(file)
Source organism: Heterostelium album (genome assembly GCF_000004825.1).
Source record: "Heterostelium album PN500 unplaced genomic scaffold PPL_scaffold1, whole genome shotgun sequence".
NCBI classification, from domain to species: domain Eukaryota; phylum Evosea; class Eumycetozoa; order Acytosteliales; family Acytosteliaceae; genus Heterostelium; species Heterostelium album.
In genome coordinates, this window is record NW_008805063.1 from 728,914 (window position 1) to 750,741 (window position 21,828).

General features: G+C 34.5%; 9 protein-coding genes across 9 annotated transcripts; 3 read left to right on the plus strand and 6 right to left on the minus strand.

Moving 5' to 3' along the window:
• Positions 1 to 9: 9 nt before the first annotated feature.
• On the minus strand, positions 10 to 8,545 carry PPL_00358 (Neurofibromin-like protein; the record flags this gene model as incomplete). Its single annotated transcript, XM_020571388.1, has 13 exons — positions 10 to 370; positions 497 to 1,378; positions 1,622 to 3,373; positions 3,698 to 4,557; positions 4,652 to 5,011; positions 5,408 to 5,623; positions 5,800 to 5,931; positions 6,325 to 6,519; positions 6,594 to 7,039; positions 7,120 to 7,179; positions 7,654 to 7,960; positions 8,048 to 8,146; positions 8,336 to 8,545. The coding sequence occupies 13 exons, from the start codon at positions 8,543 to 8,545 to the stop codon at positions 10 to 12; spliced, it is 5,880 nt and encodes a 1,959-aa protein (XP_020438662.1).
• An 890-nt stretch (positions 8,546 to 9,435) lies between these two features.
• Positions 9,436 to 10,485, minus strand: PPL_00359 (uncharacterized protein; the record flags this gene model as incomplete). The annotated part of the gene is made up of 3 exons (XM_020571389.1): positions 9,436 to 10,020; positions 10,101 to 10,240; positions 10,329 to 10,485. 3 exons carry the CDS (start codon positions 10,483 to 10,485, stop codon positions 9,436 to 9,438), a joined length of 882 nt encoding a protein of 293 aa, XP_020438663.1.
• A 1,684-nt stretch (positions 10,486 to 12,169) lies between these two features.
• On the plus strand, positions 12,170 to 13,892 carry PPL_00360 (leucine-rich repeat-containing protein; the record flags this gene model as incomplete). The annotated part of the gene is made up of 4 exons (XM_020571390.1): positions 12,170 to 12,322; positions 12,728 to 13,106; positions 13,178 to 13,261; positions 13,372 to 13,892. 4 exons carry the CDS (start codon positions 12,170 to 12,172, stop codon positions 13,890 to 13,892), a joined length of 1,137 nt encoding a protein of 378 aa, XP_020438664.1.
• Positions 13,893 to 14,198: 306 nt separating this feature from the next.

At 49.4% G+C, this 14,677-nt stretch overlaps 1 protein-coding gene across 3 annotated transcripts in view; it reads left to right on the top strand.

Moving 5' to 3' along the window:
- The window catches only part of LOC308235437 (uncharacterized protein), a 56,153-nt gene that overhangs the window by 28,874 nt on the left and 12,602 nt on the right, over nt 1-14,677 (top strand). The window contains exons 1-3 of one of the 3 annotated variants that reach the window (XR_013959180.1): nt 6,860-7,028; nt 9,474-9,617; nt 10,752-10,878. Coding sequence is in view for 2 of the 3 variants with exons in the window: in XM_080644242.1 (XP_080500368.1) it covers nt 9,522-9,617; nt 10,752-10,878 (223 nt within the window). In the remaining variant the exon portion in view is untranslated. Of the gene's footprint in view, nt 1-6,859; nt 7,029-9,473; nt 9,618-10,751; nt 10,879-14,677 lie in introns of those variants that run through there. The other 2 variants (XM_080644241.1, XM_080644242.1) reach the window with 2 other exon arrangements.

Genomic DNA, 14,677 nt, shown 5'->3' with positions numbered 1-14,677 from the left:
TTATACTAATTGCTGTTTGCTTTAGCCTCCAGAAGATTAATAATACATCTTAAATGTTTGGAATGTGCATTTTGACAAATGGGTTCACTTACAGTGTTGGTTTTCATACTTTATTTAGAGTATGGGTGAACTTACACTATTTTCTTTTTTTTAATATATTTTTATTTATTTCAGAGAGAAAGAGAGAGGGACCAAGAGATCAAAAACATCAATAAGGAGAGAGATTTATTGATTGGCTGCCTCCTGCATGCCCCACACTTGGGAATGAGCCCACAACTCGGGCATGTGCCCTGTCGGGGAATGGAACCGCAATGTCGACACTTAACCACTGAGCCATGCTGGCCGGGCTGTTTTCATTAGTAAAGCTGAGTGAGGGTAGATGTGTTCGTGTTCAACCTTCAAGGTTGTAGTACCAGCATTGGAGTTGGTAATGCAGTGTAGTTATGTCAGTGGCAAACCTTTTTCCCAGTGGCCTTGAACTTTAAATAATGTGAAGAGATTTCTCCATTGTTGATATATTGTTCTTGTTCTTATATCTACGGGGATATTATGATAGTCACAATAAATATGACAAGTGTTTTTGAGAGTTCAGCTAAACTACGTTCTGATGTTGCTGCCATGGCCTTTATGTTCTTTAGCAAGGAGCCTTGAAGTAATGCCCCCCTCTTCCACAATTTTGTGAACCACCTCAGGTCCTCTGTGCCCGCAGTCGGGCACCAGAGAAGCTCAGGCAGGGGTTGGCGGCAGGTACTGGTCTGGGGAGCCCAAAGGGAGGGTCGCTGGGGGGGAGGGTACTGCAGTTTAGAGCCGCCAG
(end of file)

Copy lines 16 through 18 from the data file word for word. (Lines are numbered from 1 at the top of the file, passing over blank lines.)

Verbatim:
- The window catches only part of LOC308235437 (uncharacterized protein), a 56,153-nt gene that overhangs the window by 28,874 nt on the left and 12,602 nt on the right, over nt 1-14,677 (top strand). The window contains exons 1-3 of one of the 3 annotated variants that reach the window (XR_013959180.1): nt 6,860-7,028; nt 9,474-9,617; nt 10,752-10,878. Coding sequence is in view for 2 of the 3 variants with exons in the window: in XM_080644242.1 (XP_080500368.1) it covers nt 9,522-9,617; nt 10,752-10,878 (223 nt within the window). In the remaining variant the exon portion in view is untranslated. Of the gene's footprint in view, nt 1-6,859; nt 7,029-9,473; nt 9,618-10,751; nt 10,879-14,677 lie in introns of those variants that run through there. The other 2 variants (XM_080644241.1, XM_080644242.1) reach the window with 2 other exon arrangements.

Genomic DNA, 14,677 nt, shown 5'->3' with positions numbered 1-14,677 from the left:
TTATACTAATTGCTGTTTGCTTTAGCCTCCAGAAGATTAATAATACATCTTAAATGTTTGGAATGTGCATTTTGACAAATGGGTTCACTTACAGTGTTGGTTTTCATACTTTATTTAGAGTATGGGTGAACTTACACTATTTTCTTTTTTTTAATATATTTTTATTTATTTCAGAGAGAAAGAGAGAGGGACCAAGAGATCAAAAACATCAATAAGGAGAGAGATTTATTGATTGGCTGCCTCCTGCATGCCCCACACTTGGGAATGAGCCCACAACTCGGGCATGTGCCCTGTCGGGGAATGGAACCGCAATGTCGACACTTAACCACTGAGCCATGCTGGCCGGGCTGTTTTCATTAGTAAAGCTGAGTGAGGGTAGATGTGTTCGTGTTCAACCTTCAAGGTTGTAGTACCAGCATTGGAGTTGGTAATGCAGTGTAGTTATGTCAGTGGCAAACCTTTTTCCCAGTGGCCTTGAACTTTAAATAATGTGAAGAGATTTCTCCATTGTTGATATATTGTTCTTGTTCTTATATCTACGGGGATATTATGATAGTCACAATAAATATGACAAGTGTTTTTGAGAGTTCAGCTAAACTACGTTCTGATGTTGCTGCCATGGCCTTTATGTTCTTTAGCAAGGAGCCTTGAAGTAATGCCCCCCTCTTCCACAATTTTGTGAACCACCTCAGGTCCTCTGTGCCCGCAGTCGGGCACCAGAGAAGCTCAGGCAGGGGTTGGCGGCAGGTACTGGTCTGGGGAGCCCAAAGGGAGGGTCGCTGGGGGGGAGGGTACTGCAGTTTAGAGCCGCCAG